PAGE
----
Problem: Growth-ready businesses caught in “capital gap” between bank loans and equity investments.
Solution: Vested for Growth’s royalty investments
Small businesses are the backbone of New Hampshire’s economy. Those that provide quality jobs enable workers with limited education to earn more and improve their local economies.
The two primary sources of growth capital—bank loans and equity investments—don’t meet the needs of every business. When they can’t access financing that would allow them to expand, evolve, and adapt to changes in the marketplace, they shelve their plans for improvement and growth. This is bad for the companies, bad for the employees, and bad for the economy.
The Community Loan Fund’s Vested for Growth investments offered an innovative option in which the investment can be repaid through royalties (a percentage of sales) over time. We were one of the first organizations in the United States to use this type of “mezzanine” financing in a community development context.
VFG specialized in companies whose growth plans look too risky for bank lending, whose management doesn’t want the strings attached to equity investments, and which employ workers who lack four-year college degrees.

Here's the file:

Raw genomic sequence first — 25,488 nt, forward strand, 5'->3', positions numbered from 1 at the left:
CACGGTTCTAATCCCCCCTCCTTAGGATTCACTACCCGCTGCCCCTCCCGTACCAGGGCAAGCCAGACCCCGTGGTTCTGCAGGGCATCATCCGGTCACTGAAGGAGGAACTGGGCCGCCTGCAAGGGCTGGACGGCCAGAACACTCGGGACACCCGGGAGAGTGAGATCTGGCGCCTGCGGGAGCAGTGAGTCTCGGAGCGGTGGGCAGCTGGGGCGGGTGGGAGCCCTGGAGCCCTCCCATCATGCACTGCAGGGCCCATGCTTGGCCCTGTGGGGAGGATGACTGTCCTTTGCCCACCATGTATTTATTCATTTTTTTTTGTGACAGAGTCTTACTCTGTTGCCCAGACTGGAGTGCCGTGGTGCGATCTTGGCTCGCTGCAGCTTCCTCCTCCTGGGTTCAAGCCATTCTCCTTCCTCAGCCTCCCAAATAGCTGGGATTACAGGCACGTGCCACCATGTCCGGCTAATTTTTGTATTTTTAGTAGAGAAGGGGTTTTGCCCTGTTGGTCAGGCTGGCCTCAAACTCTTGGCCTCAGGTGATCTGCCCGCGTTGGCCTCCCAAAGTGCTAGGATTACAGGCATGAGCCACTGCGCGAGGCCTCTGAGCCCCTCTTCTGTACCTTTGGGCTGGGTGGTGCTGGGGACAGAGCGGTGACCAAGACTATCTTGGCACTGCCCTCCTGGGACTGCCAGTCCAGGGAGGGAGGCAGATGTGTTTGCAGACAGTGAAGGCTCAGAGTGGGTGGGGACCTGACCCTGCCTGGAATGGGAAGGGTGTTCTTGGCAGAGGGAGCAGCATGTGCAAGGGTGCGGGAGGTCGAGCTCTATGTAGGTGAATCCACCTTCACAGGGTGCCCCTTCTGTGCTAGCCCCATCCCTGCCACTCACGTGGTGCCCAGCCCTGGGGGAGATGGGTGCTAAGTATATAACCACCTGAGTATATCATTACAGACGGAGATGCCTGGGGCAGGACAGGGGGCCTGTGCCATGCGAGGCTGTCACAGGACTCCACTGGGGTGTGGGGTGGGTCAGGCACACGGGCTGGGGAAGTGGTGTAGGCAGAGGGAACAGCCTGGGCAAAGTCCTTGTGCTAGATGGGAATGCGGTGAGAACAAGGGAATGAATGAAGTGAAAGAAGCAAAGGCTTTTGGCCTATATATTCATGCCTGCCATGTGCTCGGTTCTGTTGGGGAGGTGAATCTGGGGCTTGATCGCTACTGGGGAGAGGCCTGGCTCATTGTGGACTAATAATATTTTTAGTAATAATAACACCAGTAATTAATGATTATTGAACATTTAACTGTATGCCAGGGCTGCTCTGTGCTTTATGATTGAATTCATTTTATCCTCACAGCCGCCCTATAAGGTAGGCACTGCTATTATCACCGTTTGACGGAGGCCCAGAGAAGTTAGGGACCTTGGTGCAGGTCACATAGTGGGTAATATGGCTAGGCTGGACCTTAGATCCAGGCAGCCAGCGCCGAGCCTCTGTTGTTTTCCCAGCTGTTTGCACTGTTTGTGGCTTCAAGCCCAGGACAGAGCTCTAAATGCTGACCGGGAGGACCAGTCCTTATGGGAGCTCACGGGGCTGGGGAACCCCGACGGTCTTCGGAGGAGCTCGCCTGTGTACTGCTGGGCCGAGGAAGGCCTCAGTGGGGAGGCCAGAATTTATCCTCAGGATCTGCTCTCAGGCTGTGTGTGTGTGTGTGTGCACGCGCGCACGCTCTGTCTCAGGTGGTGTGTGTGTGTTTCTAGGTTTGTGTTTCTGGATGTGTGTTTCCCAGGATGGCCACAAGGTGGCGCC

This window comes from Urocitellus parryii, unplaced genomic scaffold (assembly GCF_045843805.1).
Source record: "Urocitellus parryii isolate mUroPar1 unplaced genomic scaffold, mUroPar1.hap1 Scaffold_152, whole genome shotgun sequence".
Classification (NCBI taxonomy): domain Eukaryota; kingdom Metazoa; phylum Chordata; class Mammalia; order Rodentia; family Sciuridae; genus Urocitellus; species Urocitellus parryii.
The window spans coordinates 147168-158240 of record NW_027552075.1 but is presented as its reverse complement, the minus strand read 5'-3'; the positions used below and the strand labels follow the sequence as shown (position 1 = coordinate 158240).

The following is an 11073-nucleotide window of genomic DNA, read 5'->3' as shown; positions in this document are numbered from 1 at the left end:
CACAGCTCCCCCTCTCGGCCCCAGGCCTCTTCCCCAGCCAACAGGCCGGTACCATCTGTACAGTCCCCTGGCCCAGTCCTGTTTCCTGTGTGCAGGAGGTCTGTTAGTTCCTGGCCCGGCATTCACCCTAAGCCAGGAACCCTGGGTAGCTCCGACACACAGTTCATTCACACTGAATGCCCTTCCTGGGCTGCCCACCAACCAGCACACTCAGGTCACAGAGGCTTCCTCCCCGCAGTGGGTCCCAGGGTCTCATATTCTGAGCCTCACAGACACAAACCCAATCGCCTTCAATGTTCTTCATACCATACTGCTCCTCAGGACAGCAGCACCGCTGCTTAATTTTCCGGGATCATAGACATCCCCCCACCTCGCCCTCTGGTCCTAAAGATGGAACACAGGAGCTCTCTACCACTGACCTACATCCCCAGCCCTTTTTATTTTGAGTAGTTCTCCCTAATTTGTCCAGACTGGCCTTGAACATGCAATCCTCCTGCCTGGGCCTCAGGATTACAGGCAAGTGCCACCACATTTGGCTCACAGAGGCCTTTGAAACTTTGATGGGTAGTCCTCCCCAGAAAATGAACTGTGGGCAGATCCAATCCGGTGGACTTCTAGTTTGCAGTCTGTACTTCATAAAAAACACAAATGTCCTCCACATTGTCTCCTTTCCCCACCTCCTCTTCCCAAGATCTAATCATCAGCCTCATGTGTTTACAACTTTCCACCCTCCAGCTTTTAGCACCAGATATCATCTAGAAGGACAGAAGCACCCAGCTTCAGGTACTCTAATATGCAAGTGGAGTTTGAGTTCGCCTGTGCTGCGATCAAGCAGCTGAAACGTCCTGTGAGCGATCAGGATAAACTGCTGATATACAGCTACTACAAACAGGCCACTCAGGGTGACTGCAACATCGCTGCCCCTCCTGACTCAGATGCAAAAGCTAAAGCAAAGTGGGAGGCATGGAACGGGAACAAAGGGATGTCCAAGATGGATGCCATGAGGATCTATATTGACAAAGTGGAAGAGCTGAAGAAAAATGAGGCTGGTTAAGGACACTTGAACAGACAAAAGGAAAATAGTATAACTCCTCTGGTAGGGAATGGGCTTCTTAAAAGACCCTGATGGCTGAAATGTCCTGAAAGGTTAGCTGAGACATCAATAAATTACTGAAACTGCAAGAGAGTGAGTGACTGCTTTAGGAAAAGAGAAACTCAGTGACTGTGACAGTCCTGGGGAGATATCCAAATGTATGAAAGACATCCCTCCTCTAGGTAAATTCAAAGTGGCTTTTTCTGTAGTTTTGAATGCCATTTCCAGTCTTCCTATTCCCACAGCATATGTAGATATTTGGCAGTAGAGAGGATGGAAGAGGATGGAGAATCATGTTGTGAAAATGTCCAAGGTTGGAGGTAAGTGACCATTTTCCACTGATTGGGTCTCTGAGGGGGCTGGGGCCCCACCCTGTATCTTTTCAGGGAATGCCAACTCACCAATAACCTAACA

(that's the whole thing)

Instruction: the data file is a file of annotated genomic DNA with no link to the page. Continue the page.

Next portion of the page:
To manage the risk, VFG provided advisory services, networking, and guidance, with an emphasis on helping them unleash their employees’ talents in service of their customers.
VFG differed from other business investors in two important ways. First, its capital was provided by investors in the Community Loan Fund, giving it the flexibility to shape investments to a business’s needs. Second, though its risk-tolerant capital attracts business owners, the depth, breadth, and quality of VFG’s technical assistance often had just as much impact on the company’s success.
From 2009 to 2020, VFG made close to 40 investments totaling more than $13 million. Because of the pay-as-you-grow model, most VFG portfolio companies succeeded and the cumulative return on investment was 12.7%. This enabled these companies to create or retain over 1,000 jobs in N.H. and to improve the quality of those jobs.